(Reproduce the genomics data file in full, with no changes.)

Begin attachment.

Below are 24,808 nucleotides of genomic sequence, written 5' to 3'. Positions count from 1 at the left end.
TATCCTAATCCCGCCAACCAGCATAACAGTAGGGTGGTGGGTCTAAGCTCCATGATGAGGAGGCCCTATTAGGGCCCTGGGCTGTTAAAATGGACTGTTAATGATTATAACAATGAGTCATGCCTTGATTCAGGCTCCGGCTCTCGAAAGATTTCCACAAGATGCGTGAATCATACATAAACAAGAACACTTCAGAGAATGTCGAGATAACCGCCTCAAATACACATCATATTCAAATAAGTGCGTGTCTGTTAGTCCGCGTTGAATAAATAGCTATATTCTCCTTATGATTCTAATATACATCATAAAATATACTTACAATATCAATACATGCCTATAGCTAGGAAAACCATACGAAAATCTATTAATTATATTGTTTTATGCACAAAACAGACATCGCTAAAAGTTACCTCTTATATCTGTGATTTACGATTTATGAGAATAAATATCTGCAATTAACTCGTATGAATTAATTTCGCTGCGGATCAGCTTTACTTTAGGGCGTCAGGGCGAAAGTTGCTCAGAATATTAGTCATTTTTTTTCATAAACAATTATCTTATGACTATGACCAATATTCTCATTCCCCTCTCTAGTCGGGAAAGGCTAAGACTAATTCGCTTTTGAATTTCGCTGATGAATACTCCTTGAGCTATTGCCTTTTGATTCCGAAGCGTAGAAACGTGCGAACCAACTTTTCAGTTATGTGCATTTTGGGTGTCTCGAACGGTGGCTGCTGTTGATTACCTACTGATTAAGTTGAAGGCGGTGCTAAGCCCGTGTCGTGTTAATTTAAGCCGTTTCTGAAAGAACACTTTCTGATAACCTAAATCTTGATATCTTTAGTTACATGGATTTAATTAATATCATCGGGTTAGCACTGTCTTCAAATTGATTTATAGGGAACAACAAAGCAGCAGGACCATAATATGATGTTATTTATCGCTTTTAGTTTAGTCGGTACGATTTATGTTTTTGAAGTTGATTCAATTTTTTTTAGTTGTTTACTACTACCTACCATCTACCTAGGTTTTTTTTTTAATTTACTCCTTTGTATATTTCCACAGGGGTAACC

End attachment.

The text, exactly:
Below are 24,808 nucleotides of genomic sequence, written 5' to 3'. Positions count from 1 at the left end.
TATCCTAATCCCGCCAACCAGCATAACAGTAGGGTGGTGGGTCTAAGCTCCATGATGAGGAGGCCCTATTAGGGCCCTGGGCTGTTAAAATGGACTGTTAATGATTATAACAATGAGTCATGCCTTGATTCAGGCTCCGGCTCTCGAAAGATTTCCACAAGATGCGTGAATCATACATAAACAAGAACACTTCAGAGAATGTCGAGATAACCGCCTCAAATACACATCATATTCAAATAAGTGCGTGTCTGTTAGTCCGCGTTGAATAAATAGCTATATTCTCCTTATGATTCTAATATACATCATAAAATATACTTACAATATCAATACATGCCTATAGCTAGGAAAACCATACGAAAATCTATTAATTATATTGTTTTATGCACAAAACAGACATCGCTAAAAGTTACCTCTTATATCTGTGATTTACGATTTATGAGAATAAATATCTGCAATTAACTCGTATGAATTAATTTCGCTGCGGATCAGCTTTACTTTAGGGCGTCAGGGCGAAAGTTGCTCAGAATATTAGTCATTTTTTTTCATAAACAATTATCTTATGACTATGACCAATATTCTCATTCCCCTCTCTAGTCGGGAAAGGCTAAGACTAATTCGCTTTTGAATTTCGCTGATGAATACTCCTTGAGCTATTGCCTTTTGATTCCGAAGCGTAGAAACGTGCGAACCAACTTTTCAGTTATGTGCATTTTGGGTGTCTCGAACGGTGGCTGCTGTTGATTACCTACTGATTAAGTTGAAGGCGGTGCTAAGCCCGTGTCGTGTTAATTTAAGCCGTTTCTGAAAGAACACTTTCTGATAACCTAAATCTTGATATCTTTAGTTACATGGATTTAATTAATATCATCGGGTTAGCACTGTCTTCAAATTGATTTATAGGGAACAACAAAGCAGCAGGACCATAATATGATGTTATTTATCGCTTTTAGTTTAGTCGGTACGATTTATGTTTTTGAAGTTGATTCAATTTTTTTTAGTTGTTTACTACTACCTACCATCTACCTAGGTTTTTTTTTTAATTTACTCCTTTGTATATTTCCACAGGGGTAACC